Diversity’s success, in times of prejudice

December 13, 2020

Written by Mustafa Ali

During the height of the racial tensions in the United States, a group of women from multiple ethnic and racial backgrounds formed a group known as the International Sweethearts of Rhythm. It was the first racially integrated all-female band in its time. It all started in Mississippi, with a principal named Laurence C. Jones in the impoverished African American neighborhood’s Piney Woods Country Life School.

Inspired by the Melodears, he set out to create an all-female jazz band at Piney Woods to fundraise the school. The Swinging Rays of Rhythm was born to get money for the school. Later the band would become independent and later get the name the International Sweethearts of Rhythm. They get their independence by stealing the school bus when they find out that many will not graduate from school because they have devoted their time to the band. So they severed their ties with the school. They are in high demand, so they decide to take the patronage of a wealthy donor in Virginia and leadership from Anna Mae Windburn (who lost many male musicians to the draft from her former band, The Cotton Club Boys, during WWII).

The group performed predominantly to black audiences in Harlem, Washington DC, Chicago, Cincinnati, St. Louis (Missouri), Omaha, and Los Angeles. Due to the Jim Crow laws, the girls were forced to live on the bus that they were using to tour the country to avoid trouble. The bus was used for music practice as well as studying for regular school classes. The band’s white members often had to wear dark makeup to look black or say that they were mixed in order to avoid trouble. One of the white members, Roz Cron, was unsuccessful in convincing a police officer that she was mixed and as a result, spent a night in jail. The musicians also didn’t make a lot of money themselves, being compensated $1 a day for food and $1 a week for allowance. On top of all this, the group had to face casual sexism from other more experienced male musicians who thought less of them due to their gender.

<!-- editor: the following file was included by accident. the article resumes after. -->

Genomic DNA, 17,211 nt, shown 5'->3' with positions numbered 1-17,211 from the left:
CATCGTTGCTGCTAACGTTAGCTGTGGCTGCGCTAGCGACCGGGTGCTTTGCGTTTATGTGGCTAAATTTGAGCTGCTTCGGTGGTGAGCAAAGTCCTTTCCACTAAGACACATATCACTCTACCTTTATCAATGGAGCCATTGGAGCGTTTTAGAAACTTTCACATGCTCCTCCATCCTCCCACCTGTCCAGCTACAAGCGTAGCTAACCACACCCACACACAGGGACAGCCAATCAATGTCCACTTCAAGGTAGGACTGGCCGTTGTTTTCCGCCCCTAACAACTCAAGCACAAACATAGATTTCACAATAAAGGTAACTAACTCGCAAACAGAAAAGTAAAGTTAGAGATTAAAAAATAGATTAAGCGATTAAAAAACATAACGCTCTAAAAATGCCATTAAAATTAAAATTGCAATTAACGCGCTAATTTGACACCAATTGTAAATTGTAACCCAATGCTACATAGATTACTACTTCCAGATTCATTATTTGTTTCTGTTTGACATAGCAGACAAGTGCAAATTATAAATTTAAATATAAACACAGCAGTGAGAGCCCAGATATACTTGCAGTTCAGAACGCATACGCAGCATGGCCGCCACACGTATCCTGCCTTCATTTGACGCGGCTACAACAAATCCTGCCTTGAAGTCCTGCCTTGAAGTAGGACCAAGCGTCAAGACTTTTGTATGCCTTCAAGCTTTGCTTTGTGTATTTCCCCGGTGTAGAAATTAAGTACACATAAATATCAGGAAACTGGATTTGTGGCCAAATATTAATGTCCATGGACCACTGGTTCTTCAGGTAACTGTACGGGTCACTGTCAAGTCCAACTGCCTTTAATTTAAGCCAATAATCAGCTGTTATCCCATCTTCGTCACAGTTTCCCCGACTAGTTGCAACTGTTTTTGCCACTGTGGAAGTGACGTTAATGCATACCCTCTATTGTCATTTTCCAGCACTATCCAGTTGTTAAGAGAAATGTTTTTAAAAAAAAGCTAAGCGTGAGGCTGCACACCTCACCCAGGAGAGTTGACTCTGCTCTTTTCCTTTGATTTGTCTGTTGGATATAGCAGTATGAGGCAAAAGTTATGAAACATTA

Yet despite these harsh circumstances, the group rose in prominence. Their performance in the Howard Theater in DC set their box office record to 35,000 patrons in one week. It was honored with the title, “America’s No. 1 All-Girl Orchestra” by DownBeat magazine. They had a significant fandom among African Americans as they performed in majority-African American venues. Their most crucial contribution was their role in WWII. Their popularity in the African American populace slipped into the military, with African American soldiers writing the ban fan letters and asking them to come to Europe to perform. The band answered the call and started touring in Germany, France, and Belgium.

It was after the war ended that the band began a slow process of disbanding. Reasons involved marriage, aging, career changes, and starting families.

The band holds a special place in American history. Despite the racial discrimination and segregation, combined with oppressive gender norms, during one of the bloodiest wars in human history, the band made of a mixed and integrated group of young women were able to have considerable success in their short journey. They were so popular that their talents were used for a good cause: contributing to the war effort. The International Sweethearts of Rhythm stand as a symbol of diversity and overcoming hardships when their very existence was illegal in many of the places where they have performed.


Photo – https://www.npr.org/2011/03/22/134766828/americas-sweethearts-an-all-girl-band-that-broke-racial-boundaries